Retinal Neurons

The mature retina contains five classes of neurons: photoreceptors (purple), horizontal cells (yellow), bipolar neurons (green), amacrine cells (pink and blue), and ganglion cells (pink and blue). In this cross section of an adult mouse retina, only a subset of bipolar cells, “the ON bipolar cells” are visible by their expression of GFP. The pink and blue speckled striations at the bottom of the image mark the fiber layer, which contains the ganglion cell axons that will form the optic nerve.

Imaged by Josh Morgan, courtesy of Rachel Wong, University of Washington

Eye’s motion detection sensors identified

Driving a car at 40 mph, you see a child dart into the street. You hit the brakes. Disaster averted.

But how did your eyes detect that movement? It’s a question that has confounded scientists.

Now, studying mice, researchers at Washington University School of Medicine in St. Louis have an answer: A neural circuit in the retina at the back of the eye carries signals that enable the eye to detect movement. The finding could help in efforts to build artificial retinas for people who have suffered vision loss.

The research is published June 16 in the online journal eLife.

The research team identified specific cell types that form a neural circuit to carry signals from the eye’s photoreceptors — the rods and cones that sense light — to the brain’s visual cortex, where those signals are translated into an image.

“This ability to detect motion is key for animals, allowing them to detect the presence of predators,” said principal investigator Daniel Kerschensteiner, MD, an assistant professor of ophthalmology and visual sciences. “And we know that these same cells are found not only in mice but in rabbits, cats, primates and likely humans, too. The cells look similar in every species, and we would assume they function in a similar manner as well.”

Studying the neural circuit, Tahnbee Kim, a graduate student in Kerschensteiner’s lab, identified a specific type of cell called an amacrine cell that’s key to detecting motion. Amacrine cells are thought to inhibit, or tamp down, the activity of other cells called ganglion cells. This process ensures that the brain doesn’t receive too much visual information, which could distort an image.

Using a technique that combines a powerful microscope with a method that allows researchers to track how often retinal cells fire, the researchers also showed that when there is motion in the visual field, a specific subtype of amacrine cell excites ganglion cells, signaling the brain so it becomes aware that an object is moving.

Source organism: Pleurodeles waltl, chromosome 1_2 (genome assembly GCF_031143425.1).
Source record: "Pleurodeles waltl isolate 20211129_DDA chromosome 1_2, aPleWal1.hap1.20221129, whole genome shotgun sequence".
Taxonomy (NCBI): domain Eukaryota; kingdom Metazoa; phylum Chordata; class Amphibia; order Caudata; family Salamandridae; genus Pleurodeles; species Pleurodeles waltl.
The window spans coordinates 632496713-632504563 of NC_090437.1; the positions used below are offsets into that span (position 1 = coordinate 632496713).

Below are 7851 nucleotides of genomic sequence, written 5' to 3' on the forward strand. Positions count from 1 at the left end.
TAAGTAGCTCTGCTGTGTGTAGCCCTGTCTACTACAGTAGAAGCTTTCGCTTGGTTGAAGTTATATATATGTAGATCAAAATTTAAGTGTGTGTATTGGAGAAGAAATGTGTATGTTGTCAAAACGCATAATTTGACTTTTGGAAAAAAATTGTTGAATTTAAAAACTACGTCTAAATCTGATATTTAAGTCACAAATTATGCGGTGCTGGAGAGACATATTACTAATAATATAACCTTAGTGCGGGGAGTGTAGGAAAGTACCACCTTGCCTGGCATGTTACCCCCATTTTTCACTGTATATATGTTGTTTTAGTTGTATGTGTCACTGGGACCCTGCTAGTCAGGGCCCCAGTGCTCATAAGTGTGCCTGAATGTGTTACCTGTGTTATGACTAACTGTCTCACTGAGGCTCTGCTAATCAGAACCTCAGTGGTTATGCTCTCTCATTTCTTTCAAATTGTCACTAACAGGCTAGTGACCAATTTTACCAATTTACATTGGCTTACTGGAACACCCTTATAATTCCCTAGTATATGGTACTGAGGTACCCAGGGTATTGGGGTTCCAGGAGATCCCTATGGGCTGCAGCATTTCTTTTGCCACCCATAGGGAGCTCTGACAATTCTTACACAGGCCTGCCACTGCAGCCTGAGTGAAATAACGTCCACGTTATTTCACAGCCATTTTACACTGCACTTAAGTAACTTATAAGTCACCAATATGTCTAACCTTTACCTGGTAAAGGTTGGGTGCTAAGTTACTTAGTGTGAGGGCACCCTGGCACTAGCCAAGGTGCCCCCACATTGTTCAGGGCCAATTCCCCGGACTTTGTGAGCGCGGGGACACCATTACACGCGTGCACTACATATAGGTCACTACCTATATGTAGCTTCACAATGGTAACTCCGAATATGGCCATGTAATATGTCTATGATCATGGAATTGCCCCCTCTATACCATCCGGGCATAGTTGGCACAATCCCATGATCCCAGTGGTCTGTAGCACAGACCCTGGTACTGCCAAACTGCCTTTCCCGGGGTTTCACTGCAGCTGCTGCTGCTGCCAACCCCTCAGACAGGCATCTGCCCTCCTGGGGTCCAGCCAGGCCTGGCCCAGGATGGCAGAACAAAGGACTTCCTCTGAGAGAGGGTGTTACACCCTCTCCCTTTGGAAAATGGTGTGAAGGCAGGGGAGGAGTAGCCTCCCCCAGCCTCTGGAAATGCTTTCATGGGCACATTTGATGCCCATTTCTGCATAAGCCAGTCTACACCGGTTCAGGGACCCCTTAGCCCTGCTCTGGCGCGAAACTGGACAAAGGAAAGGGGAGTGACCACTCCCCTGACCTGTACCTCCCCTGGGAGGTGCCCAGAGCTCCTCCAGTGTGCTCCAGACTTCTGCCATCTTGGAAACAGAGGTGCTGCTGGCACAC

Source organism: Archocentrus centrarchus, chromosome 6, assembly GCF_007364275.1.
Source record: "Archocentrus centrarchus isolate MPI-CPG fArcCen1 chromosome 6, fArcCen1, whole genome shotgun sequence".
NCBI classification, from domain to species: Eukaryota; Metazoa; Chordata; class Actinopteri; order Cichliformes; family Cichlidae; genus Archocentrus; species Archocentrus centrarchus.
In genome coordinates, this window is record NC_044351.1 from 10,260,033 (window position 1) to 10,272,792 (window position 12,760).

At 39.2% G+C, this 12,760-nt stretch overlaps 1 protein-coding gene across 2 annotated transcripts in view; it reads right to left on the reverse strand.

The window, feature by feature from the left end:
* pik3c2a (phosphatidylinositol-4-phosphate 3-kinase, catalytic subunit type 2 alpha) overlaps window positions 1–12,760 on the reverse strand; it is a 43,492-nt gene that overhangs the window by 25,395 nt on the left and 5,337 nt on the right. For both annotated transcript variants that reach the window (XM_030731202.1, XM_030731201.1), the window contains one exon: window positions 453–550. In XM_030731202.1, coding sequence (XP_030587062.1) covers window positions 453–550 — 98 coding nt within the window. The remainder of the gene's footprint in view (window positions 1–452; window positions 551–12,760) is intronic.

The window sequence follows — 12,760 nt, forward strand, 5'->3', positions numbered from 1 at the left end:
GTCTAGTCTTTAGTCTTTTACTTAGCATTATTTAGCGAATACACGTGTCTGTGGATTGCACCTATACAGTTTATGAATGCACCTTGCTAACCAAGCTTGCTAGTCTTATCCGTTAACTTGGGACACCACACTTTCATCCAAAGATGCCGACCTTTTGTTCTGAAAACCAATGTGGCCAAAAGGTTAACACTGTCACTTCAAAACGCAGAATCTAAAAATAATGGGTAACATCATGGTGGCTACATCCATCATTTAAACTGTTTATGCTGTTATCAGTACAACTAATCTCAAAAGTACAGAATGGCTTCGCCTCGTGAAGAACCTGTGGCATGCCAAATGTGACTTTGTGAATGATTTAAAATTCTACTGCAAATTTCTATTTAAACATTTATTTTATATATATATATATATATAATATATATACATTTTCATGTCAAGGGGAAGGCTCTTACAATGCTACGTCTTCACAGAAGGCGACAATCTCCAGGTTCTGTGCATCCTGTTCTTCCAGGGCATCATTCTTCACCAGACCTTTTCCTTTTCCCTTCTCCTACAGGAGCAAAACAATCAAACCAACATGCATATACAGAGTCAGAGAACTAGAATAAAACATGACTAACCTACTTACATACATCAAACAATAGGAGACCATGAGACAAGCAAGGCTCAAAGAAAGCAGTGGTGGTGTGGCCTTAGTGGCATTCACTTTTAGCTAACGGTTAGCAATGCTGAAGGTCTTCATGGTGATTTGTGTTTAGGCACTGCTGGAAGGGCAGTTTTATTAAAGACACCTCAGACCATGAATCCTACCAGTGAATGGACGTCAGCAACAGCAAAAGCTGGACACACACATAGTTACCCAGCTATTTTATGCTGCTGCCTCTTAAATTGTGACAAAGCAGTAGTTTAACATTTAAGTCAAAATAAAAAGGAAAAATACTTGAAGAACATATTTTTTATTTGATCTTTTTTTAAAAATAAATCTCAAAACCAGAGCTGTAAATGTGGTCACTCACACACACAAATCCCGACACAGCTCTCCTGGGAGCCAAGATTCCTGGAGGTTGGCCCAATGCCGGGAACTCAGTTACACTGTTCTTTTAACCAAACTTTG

The discovery that this type of cell transmits object-motion signals is an important step in understanding how the eye senses motion. It also provides a high level of detail that will be needed to design computerized, artificial retinas, which will need to detect motion as well as sense light.

“There are many elements in the retinal circuitry that we haven’t figured out yet,” said Kerschensteiner, also an assistant professor of anatomy and neurobiology. “We know the signals from the rods and cones are transmitted to the retina — where the amacrine and ganglion cells are located — and that’s really where the ‘magic’ happens that allows us to see what we see. Unfortunately, we still have a very limited understanding of what most of the cells in the inner retina actually do.”

A Brain to Behold

Stories and ruminations about the brain’s complexity are abundant, i.e. it’s the most mysterious and least understood object in the known universe.

No argument here; true comprehension of the complexity of that 3-pound mass atop your spine may be a task only the brain itself can handle. Case in point: this 3D reconstruction of nerve cell connections in mouse retina, which isn’t as complex as the brain but must nonetheless possess sufficient tools to communicate effectively with it.

The image comes from a 2014 paper by Jinseop Kim and colleagues investigating how mammalian retinas detect motion. It’s a question that remains unsolved. The reconstructed wiring diagram above was crowdsourced and shows both retina bipolar cells and off-type starburst amacrine cells.

It’s equally beautiful and confounding.

Rhodopsin is a biological pigment in photoreceptor cells of the retina. It is the primary pigment found in rod photoreceptors.

There are about ~10⁷ rhodopsin molecules in each rod. And ~120×10⁶ rods in a typical eye. (And 5–6e6 cones.) When a few hundred “unphotobleached” rhodopsins interact with light, they become “photobleached”, open up, and that changes the shape of the rod cell. If the rod cell gets big enough, it is more likely to send a glutamate signal “down the line”.

Photoreceptors hyperpolarise to light. Therefore, gluatamate is released when there is a decrease in illumination.

Also your body replaces rods over time.

About 45 minutes after photobleaching, all the rhodopsin proteins will have returned to their closed shape.